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Brain Activity As Augmented By Kinect And Neon Lights

Since 2010, Uruguay-born, Brazil-based artist Fernando Velázquez has been continuously working on The Mindscape Series, a collection of multimedia works that encompass videos, prints, interactive installations, and live performances.

His current solo exhibition at the Zipper Gallery in São Paulo shows two new Mindscape pieces: an interactive installation that uses Kinect, and a neon artwork featuring the word “saudade” (a Portuguese word related to longing, yearning, and nostalgia), wherein visitors can modify the piece’s vibrations.

Velázquez also explained how his new pieces work:

The Kinect installation

The installation format for this [piece in the] Mindscape series has been varying according to the space and the curatorial proposal. I’ve been showing it with sensors, MIDI controllers, keyboards, iPads, and this time I’m using Kinect, which is a complete change in the sense that now it interacts with the whole body. At first I wanted to propose an immersive experience that would call the whole body to action, but then when we started to assemble it at Zipper Gallery, the project became more ambitious.

In addition to changing the interactive gadgetry, there’s also a significant difference in the assembled scale. The gallery’s space changed my plans and I started to work with it. The projections at Zipper take up a 30×65 foot wall. It lights up according to visitors’ actions, changing not only the environment, but also other pieces in that space.

The Saudade piece:

Using a word is a new approach in this series’ installation format, but it’s part of Mindscape in its audiovisual performance format. This word evokes the language as an interface with the world in my imagery. “Saudade” is a unique Portuguese word, and it’s really hard to translate. It evokes past, present, and future at the same time. It’s a great neural, sensitive map full of mental images.

In this installation, thanks to some modification to the neon system, each light vibrates at a different frequency, which visitors can change through a dimmer. With this [tool], I draw an analogy with memory, which is now understood by neuroscience as something dynamic that is constantly changing. Every time we activate our memories, a complex neural map is called to action. It’s modified in real time according to the individual’s interests for that specific moment, and then again stored in a new neural map.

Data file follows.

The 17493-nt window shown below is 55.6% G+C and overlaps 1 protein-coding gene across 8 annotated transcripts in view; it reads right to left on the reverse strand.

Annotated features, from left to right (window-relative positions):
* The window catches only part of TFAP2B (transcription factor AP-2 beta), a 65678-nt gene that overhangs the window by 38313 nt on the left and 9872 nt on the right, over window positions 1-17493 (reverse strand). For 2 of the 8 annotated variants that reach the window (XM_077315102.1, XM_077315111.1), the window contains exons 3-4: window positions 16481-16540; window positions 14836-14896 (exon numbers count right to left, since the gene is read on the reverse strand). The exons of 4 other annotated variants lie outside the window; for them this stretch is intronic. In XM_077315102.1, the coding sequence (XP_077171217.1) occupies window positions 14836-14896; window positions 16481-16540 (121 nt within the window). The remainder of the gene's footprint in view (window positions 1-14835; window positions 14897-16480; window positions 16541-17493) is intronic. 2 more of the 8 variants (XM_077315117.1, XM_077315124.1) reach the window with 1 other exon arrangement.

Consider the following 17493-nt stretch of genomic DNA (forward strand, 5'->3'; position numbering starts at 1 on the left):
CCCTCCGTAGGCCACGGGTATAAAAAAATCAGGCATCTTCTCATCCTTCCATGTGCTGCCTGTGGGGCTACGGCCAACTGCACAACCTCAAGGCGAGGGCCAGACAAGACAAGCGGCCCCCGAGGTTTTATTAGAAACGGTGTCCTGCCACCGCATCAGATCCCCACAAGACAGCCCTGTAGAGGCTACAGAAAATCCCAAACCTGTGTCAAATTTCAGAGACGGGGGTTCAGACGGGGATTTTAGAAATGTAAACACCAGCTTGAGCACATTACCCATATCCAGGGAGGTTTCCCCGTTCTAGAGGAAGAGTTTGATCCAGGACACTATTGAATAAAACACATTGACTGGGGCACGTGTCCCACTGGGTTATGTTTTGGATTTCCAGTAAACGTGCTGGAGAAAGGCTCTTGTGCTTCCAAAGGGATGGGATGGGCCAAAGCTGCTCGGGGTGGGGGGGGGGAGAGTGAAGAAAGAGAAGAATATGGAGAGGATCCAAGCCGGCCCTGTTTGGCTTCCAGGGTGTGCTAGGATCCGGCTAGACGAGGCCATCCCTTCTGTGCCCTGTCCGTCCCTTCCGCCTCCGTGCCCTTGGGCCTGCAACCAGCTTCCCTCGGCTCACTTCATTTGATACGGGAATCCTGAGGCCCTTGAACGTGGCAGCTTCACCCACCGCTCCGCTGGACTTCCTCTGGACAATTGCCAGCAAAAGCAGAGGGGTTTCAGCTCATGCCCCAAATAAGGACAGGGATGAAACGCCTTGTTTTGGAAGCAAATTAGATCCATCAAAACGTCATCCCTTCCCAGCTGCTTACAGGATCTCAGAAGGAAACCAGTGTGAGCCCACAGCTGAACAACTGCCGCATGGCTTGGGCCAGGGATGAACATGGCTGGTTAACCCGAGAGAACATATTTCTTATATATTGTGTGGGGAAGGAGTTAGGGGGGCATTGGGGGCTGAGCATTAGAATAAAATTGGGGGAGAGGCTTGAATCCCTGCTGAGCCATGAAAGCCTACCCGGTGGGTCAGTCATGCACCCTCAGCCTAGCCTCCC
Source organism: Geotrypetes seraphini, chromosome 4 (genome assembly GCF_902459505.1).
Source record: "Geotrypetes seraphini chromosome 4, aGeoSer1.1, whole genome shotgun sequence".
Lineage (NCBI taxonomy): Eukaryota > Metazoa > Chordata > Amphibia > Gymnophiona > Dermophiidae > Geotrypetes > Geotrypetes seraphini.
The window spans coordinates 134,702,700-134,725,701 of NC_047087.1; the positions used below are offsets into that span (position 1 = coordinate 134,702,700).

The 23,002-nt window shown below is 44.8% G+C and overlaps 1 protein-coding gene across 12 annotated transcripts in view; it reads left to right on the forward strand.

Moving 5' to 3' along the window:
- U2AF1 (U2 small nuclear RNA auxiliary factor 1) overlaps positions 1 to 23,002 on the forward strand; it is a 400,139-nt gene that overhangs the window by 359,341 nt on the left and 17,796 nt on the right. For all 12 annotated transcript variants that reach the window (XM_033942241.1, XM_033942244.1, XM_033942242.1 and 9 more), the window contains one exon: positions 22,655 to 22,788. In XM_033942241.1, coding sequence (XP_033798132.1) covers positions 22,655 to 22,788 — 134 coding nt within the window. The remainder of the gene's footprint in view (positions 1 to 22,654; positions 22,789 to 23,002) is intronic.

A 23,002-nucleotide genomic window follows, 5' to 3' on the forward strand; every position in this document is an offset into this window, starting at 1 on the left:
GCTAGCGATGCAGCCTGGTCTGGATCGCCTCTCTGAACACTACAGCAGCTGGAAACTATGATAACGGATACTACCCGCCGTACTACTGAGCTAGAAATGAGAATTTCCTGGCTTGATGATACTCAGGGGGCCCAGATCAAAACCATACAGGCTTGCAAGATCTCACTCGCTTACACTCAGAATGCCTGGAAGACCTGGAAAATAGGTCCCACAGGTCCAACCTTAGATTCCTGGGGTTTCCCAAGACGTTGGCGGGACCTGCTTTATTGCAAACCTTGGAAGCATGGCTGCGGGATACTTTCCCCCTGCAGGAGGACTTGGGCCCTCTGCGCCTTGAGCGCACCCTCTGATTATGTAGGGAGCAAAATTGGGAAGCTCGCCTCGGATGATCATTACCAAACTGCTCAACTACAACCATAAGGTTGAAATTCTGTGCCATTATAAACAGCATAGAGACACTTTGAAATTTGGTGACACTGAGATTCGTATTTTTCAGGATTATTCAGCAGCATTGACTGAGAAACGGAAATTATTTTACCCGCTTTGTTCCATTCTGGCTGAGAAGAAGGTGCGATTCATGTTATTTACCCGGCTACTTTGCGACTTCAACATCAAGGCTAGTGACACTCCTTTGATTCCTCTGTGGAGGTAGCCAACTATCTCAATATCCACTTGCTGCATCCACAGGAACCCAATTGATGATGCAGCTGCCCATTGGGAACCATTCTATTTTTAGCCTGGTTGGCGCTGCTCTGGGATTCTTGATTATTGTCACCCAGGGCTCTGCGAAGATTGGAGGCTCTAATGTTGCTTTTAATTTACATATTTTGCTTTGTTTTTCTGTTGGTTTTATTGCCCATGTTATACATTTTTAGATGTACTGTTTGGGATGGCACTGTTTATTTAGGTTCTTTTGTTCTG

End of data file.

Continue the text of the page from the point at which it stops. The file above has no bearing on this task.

Despite his two-year dedication to the Mindscape Series, Velázquez has been working on other projects as well, including working on live concert visuals. “I’ll be at the release show for the Plínio Marcos, em Prosa e Samba album at the end of September. Working with musicians such as Kiko Dinucci, Juçara Marçal, and others is a very enriching experience. It’s with those interdisciplinary exchanges that we can come up with new ideas,” he says. “There’s a series of topics and subjects that move me, such as identity, landscape, and perception. I try to keep up with several different projects because I believe that every creative, thoughtful activity can fuel my body of work.”

Along those lines, we took the opportunity to hear his thoughts about Brazilian artist Rick Silva, whom we’ve recently talked to about his En Plein Air series. The two artists are part of an exhibition in Colorado at BMoCA, inspired by Stan Brakhage and curated by David Dadone and Petra Sertic.

His work is riveting, especially the way he connects space and the representation of it. In the En Plein Air series, for example, he updates a Michael Snow video from the 70s. The reference to Snow’s film is clear right from the start, but with a generative algorithm created with video game software, every loop makes Rick’s version different. I also really like the Colorado video.

Images by: Ding Musa

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